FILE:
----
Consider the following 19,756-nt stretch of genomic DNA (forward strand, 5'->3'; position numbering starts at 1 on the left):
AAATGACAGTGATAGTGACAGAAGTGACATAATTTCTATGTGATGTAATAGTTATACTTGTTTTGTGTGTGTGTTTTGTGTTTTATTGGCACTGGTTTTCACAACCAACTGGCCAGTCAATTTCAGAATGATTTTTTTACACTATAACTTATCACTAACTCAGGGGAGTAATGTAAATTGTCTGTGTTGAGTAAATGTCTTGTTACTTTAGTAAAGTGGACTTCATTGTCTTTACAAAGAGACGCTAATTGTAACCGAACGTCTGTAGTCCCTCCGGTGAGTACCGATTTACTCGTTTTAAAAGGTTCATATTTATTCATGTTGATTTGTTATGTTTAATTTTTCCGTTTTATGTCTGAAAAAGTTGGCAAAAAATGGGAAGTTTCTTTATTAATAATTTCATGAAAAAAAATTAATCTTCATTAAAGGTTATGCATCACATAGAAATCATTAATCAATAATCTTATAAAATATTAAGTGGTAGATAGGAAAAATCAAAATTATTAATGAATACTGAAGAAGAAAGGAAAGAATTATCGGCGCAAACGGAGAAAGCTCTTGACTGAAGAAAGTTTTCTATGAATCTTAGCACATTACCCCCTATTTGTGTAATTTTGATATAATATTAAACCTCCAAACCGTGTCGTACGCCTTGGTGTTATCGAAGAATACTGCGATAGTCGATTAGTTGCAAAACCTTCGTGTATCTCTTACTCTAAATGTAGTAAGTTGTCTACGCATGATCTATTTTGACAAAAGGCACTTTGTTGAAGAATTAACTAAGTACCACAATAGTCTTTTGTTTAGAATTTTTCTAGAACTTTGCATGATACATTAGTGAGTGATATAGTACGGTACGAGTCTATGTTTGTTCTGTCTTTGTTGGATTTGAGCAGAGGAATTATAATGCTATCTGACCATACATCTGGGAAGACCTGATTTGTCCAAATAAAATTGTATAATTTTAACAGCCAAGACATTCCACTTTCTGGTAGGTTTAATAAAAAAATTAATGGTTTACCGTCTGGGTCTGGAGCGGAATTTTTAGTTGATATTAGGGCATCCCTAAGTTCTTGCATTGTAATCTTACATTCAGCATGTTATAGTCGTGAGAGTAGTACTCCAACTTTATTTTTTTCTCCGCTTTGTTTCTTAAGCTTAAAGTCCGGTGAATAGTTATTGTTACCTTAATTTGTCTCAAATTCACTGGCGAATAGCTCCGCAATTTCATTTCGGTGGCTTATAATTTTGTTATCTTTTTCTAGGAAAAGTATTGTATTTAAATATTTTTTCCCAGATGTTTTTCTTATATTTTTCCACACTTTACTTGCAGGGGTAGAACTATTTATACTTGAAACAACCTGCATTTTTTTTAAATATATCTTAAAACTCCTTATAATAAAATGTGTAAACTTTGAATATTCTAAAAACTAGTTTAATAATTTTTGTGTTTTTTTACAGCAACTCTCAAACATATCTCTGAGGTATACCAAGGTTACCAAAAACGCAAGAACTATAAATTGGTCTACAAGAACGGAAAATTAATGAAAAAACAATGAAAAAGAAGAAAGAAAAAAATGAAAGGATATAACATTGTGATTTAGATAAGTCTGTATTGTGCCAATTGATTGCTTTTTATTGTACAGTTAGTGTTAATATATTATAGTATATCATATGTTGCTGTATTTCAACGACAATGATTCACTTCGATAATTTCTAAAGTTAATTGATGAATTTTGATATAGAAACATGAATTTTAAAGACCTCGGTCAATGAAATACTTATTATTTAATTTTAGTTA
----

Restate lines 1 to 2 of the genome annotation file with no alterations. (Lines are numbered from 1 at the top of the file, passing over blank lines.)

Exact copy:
Consider the following 19,756-nt stretch of genomic DNA (forward strand, 5'->3'; position numbering starts at 1 on the left):
AAATGACAGTGATAGTGACAGAAGTGACATAATTTCTATGTGATGTAATAGTTATACTTGTTTTGTGTGTGTGTTTTGTGTTTTATTGGCACTGGTTTTCACAACCAACTGGCCAGTCAATTTCAGAATGATTTTTTTACACTATAACTTATCACTAACTCAGGGGAGTAATGTAAATTGTCTGTGTTGAGTAAATGTCTTGTTACTTTAGTAAAGTGGACTTCATTGTCTTTACAAAGAGACGCTAATTGTAACCGAACGTCTGTAGTCCCTCCGGTGAGTACCGATTTACTCGTTTTAAAAGGTTCATATTTATTCATGTTGATTTGTTATGTTTAATTTTTCCGTTTTATGTCTGAAAAAGTTGGCAAAAAATGGGAAGTTTCTTTATTAATAATTTCATGAAAAAAAATTAATCTTCATTAAAGGTTATGCATCACATAGAAATCATTAATCAATAATCTTATAAAATATTAAGTGGTAGATAGGAAAAATCAAAATTATTAATGAATACTGAAGAAGAAAGGAAAGAATTATCGGCGCAAACGGAGAAAGCTCTTGACTGAAGAAAGTTTTCTATGAATCTTAGCACATTACCCCCTATTTGTGTAATTTTGATATAATATTAAACCTCCAAACCGTGTCGTACGCCTTGGTGTTATCGAAGAATACTGCGATAGTCGATTAGTTGCAAAACCTTCGTGTATCTCTTACTCTAAATGTAGTAAGTTGTCTACGCATGATCTATTTTGACAAAAGGCACTTTGTTGAAGAATTAACTAAGTACCACAATAGTCTTTTGTTTAGAATTTTTCTAGAACTTTGCATGATACATTAGTGAGTGATATAGTACGGTACGAGTCTATGTTTGTTCTGTCTTTGTTGGATTTGAGCAGAGGAATTATAATGCTATCTGACCATACATCTGGGAAGACCTGATTTGTCCAAATAAAATTGTATAATTTTAACAGCCAAGACATTCCACTTTCTGGTAGGTTTAATAAAAAAATTAATGGTTTACCGTCTGGGTCTGGAGCGGAATTTTTAGTTGATATTAGGGCATCCCTAAGTTCTTGCATTGTAATCTTACATTCAGCATGTTATAGTCGTGAGAGTAGTACTCCAACTTTATTTTTTTCTCCGCTTTGTTTCTTAAGCTTAAAGTCCGGTGAATAGTTATTGTTACCTTAATTTGTCTCAAATTCACTGGCGAATAGCTCCGCAATTTCATTTCGGTGGCTTATAATTTTGTTATCTTTTTCTAGGAAAAGTATTGTATTTAAATATTTTTTCCCAGATGTTTTTCTTATATTTTTCCACACTTTACTTGCAGGGGTAGAACTATTTATACTTGAAACAACCTGCATTTTTTTTAAATATATCTTAAAACTCCTTATAATAAAATGTGTAAACTTTGAATATTCTAAAAACTAGTTTAATAATTTTTGTGTTTTTTTACAGCAACTCTCAAACATATCTCTGAGGTATACCAAGGTTACCAAAAACGCAAGAACTATAAATTGGTCTACAAGAACGGAAAATTAATGAAAAAACAATGAAAAAGAAGAAAGAAAAAAATGAAAGGATATAACATTGTGATTTAGATAAGTCTGTATTGTGCCAATTGATTGCTTTTTATTGTACAGTTAGTGTTAATATATTATAGTATATCATATGTTGCTGTATTTCAACGACAATGATTCACTTCGATAATTTCTAAAGTTAATTGATGAATTTTGATATAGAAACATGAATTTTAAAGACCTCGGTCAATGAAATACTTATTATTTAATTTTAGTTA